Effective multiplexed genome editing was achieved in vivo
To examine in vivo gene editing, we delivered 5A2-DOT-10 encapsulating Cas9/sgTOM complexes to the Td-Tomato mouse (Ai9 mouse) model (Fig. 3a). The genetically engineered Ai9 mouse harbors three repeated stop cassettes (SV40 polyA sequences) that prevent expression of the tdTomato fluorescent protein. CRISPR-mediated deletion of two repeat cassettes is sufficient to activate downstream tdTom expression31. This allows facile determination of successfully gene edited cells. We injected 5A2-DOT-10 LNPs loaded with Cas9/sgTOM RNPs into the left leg of mice by intramuscular injection at dose of 1 mg kg−1 sgTOM. Owing to previous use for gene editing via local injection23, RNAiMAX complexed with Cas9/sgTOM RNPs was used for comparison. Higher Td-Tom fluorescence was observed in the muscle treated with 5A2-DOT-10 than in mice treated with RNAiMAX (Fig. 3b). Imaging of tissue sections further confirmed gene editing producing brighter red fluorescence in the 5A2-DOT-10 treatment group (Fig. 3c). Next, we injected 5A2-DOT-10 into the brains of Td-Tom mice (0.15 mg kg−1 of sgTOM). Again, bright red signal was observed near the injection site, confirming editing of mouse brains (Fig. 3d, e). We envision future utility for correction of Central Nervous System diseases.
We next evaluated whether the improved stability and efficacy of 5A2-DOT-10 could mediate successful systemic gene editing in tissues. In parallel to this report, we have explored a variety of additional 5th lipids and formulated a complete methodology for organ-specific delivery of mRNA40. We found that systematic adjustment of the molar percentage and chemical identity of supplemental molecules precisely modulates tissue biodistribution and release of mRNA in targeted cells. Building on this recent advance, we prepared LNPs with different molar percentages of DOTAP (5–60%) and delivered RNPs to Td-Tom mice IV (1.5 mg kg−1 of sgTOM). Excitingly, Td-Tom fluorescence was observed exclusively in the liver 7 days following injection of 5A2-DOT-5. Increasing the incorporated DOTAP percentage from 5 to 60% resulted in gradual fluorescence (CRISPR-guided gene editing) from liver to lung. 5A2-DOT-60 enabled mainly lung editing (Fig. 3f and Supplementary Fig. 7). These results indicate that deep tissue editing can be achieved in a tissue-specific manner by adjusting the inner lipid component chemistry and molar ratios. Tissue-specific editing was further confirmed by confocal imaging of tissue sections (Fig. 3g). We next examined editing of an endogenous target, PTEN, by systemically injecting LNPs encapsulating Cas9/sgPTEN RNPs into wild-type C57BL/6 mice. Clear T7EI cleavage bands were only detected in liver for 5A2-DOT-5 treated mice and in the lungs for 5A2-DOT-50 and 5A2-DOT-60 treated mice (Fig. 3h and Supplementary Fig. 20). Next generation deep sequencing (NGS) performed on DNA isolated from mouse livers and lungs further confirmed high gene-editing efficacy (Fig. 3h). In addition, we utilized the Cas-OFFinder prediction webtool to identify the top 10 ranking sgPTEN off-target sites. We then amplified these ten potential off-target sites from 5A2-DOT-50 Cas9/sgPTEN RNPs treated lungs and measured CRISPR-Cas editing using T7EI assay. No off-target cutting was observed at any of these off-target sites (Supplementary Figs. 8 and 20).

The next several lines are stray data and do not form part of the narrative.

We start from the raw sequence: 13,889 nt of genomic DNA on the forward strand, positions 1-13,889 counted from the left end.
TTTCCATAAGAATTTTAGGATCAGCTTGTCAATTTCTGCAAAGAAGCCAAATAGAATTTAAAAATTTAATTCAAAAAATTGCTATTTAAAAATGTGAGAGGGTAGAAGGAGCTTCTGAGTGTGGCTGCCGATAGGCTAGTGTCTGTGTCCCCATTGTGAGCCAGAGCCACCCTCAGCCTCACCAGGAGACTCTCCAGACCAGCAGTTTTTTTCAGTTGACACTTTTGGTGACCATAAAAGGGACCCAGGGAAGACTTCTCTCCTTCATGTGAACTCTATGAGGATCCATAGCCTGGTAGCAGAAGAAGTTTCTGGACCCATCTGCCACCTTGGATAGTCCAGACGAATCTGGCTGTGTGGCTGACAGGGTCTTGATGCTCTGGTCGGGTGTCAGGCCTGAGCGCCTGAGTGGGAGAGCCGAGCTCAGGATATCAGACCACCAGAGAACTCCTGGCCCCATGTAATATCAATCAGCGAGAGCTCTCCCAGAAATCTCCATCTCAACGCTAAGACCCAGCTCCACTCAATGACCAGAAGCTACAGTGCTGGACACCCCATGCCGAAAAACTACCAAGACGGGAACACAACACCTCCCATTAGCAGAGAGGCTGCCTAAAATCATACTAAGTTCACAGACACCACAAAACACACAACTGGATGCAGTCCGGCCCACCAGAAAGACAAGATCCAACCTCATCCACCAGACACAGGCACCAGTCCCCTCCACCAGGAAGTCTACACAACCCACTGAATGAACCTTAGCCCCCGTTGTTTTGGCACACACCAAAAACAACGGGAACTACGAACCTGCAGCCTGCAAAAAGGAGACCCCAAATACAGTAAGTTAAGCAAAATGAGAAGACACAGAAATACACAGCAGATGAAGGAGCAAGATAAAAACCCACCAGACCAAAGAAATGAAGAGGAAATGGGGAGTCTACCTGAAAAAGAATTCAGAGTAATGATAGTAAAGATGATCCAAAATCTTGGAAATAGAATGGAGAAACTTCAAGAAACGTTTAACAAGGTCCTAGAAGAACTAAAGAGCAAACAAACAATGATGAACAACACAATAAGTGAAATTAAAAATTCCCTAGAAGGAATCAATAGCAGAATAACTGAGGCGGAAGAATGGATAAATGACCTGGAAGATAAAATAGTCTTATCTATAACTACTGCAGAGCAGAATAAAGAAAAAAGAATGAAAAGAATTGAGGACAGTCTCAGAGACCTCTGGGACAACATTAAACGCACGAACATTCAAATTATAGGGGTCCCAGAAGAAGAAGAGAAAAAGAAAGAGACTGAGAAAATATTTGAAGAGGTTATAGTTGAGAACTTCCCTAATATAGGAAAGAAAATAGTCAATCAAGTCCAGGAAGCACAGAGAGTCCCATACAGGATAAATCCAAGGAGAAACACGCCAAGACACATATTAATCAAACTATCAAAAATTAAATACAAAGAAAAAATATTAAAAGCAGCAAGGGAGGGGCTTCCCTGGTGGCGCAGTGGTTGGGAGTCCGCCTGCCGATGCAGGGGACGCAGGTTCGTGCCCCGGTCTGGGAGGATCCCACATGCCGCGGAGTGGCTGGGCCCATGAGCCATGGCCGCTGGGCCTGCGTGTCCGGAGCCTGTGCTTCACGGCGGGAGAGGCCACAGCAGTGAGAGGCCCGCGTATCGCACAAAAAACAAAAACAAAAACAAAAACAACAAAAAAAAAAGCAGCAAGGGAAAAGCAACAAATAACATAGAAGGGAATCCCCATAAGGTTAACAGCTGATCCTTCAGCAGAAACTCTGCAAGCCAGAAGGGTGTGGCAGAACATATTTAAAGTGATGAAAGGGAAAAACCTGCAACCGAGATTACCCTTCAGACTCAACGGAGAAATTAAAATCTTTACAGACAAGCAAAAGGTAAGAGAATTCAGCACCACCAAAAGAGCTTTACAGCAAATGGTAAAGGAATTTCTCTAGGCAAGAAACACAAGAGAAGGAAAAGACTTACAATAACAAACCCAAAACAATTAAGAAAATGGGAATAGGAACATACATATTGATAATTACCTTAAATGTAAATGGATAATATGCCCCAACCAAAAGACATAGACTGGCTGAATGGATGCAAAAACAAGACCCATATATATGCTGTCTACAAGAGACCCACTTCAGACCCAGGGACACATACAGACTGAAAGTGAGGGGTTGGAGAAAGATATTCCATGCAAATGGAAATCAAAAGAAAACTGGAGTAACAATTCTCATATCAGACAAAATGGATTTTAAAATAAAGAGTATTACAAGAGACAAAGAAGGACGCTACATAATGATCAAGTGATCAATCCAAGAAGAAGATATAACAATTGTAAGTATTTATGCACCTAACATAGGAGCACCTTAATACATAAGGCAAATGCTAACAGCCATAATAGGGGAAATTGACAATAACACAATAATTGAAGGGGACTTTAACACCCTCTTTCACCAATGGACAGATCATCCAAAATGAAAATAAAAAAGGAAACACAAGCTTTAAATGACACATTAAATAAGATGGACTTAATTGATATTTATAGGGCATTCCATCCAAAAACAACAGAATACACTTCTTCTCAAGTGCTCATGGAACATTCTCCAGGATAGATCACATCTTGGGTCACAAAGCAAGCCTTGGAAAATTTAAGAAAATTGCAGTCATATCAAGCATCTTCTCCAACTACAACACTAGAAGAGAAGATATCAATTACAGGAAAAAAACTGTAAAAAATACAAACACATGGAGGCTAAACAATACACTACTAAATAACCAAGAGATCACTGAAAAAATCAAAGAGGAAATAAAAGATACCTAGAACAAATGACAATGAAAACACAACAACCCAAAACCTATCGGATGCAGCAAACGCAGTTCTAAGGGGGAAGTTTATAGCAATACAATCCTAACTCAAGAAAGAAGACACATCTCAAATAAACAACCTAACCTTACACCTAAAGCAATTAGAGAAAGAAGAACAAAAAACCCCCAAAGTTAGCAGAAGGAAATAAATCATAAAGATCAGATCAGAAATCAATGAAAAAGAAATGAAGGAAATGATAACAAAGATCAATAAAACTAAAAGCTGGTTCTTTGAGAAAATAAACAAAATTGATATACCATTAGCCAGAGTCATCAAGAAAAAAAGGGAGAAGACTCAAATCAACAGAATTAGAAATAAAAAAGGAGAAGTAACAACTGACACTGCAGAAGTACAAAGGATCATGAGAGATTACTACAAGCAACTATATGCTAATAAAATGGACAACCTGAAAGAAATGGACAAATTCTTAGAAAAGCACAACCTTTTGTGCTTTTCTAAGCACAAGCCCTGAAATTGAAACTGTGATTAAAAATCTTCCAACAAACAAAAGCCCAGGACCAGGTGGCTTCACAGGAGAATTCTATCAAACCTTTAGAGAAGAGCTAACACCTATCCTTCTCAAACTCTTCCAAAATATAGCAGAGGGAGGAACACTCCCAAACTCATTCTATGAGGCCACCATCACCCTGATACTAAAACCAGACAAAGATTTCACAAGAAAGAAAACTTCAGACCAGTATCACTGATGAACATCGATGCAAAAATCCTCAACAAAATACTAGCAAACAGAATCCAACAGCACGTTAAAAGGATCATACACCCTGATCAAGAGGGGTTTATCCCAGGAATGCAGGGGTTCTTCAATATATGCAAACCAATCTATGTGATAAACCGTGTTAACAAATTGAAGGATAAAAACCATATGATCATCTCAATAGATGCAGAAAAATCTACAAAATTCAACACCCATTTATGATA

To evaluate whether it is possible to edit multiple genes in vivo, we encapsulated Cas9 protein and six different sgRNAs into 5A2-DOT-50. sgTOM, sgP53, sgPTEN, sgEml4, sgALK, and sgRB1 were loaded into Cas9 proteins. We then treated Td-Tom mice with 5A2-DOT-50 (Pool) by tail vein injection (0.33 mg kg−1 of each sgRNA). After 1 week, bright Td-Tom fluorescence was detected in the lungs, indicating gene editing of TOM (Fig. 3i). Clear T7EI cleavage bands were observed at all other five genome loci, demonstrating 5A2-DOT-50 LNPs were able to edit multiple genes in the lungs effectively (Fig. 3j and Supplementary Fig. 20) at low doses (0.33 mg kg−1 sgRNA). We note that sgRNAs with end modifications of the first and last three nucleotides were used herein to enhance sgRNA stability and reproducibility (Supplementary Fig. 9)13,41. Reports have shown that precise modifications to additional nucleotides can increase in vivo gene editing two- to fourfold compared to end-modified sgRNAs13,42, suggesting that the editing efficiencies reported herein could be higher with further sgRNA optimization. Nevertheless, the high potency and tissue specificity of 5A2-DOT-50 allowed for multiplexed editing in the lungs with one injection.